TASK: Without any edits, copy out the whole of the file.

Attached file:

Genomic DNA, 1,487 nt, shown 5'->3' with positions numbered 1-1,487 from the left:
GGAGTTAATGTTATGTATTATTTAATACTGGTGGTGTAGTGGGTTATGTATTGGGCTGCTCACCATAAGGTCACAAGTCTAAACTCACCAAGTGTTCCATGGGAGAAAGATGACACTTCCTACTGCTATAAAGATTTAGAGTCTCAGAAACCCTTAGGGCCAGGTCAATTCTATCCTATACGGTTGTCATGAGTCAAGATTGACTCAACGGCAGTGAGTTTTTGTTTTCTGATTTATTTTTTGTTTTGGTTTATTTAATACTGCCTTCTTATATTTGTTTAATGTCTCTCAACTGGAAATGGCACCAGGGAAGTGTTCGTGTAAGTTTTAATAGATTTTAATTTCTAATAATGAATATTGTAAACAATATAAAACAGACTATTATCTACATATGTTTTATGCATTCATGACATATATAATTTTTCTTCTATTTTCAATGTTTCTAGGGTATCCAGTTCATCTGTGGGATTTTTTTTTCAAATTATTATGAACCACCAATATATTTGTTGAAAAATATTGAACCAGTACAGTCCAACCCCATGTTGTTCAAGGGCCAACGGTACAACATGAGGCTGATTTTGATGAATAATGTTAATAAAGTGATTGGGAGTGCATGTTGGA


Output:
Genomic DNA, 1,487 nt, shown 5'->3' with positions numbered 1-1,487 from the left:
GGAGTTAATGTTATGTATTATTTAATACTGGTGGTGTAGTGGGTTATGTATTGGGCTGCTCACCATAAGGTCACAAGTCTAAACTCACCAAGTGTTCCATGGGAGAAAGATGACACTTCCTACTGCTATAAAGATTTAGAGTCTCAGAAACCCTTAGGGCCAGGTCAATTCTATCCTATACGGTTGTCATGAGTCAAGATTGACTCAACGGCAGTGAGTTTTTGTTTTCTGATTTATTTTTTGTTTTGGTTTATTTAATACTGCCTTCTTATATTTGTTTAATGTCTCTCAACTGGAAATGGCACCAGGGAAGTGTTCGTGTAAGTTTTAATAGATTTTAATTTCTAATAATGAATATTGTAAACAATATAAAACAGACTATTATCTACATATGTTTTATGCATTCATGACATATATAATTTTTCTTCTATTTTCAATGTTTCTAGGGTATCCAGTTCATCTGTGGGATTTTTTTTTCAAATTATTATGAACCACCAATATATTTGTTGAAAAATATTGAACCAGTACAGTCCAACCCCATGTTGTTCAAGGGCCAACGGTACAACATGAGGCTGATTTTGATGAATAATGTTAATAAAGTGATTGGGAGTGCATGTTGGA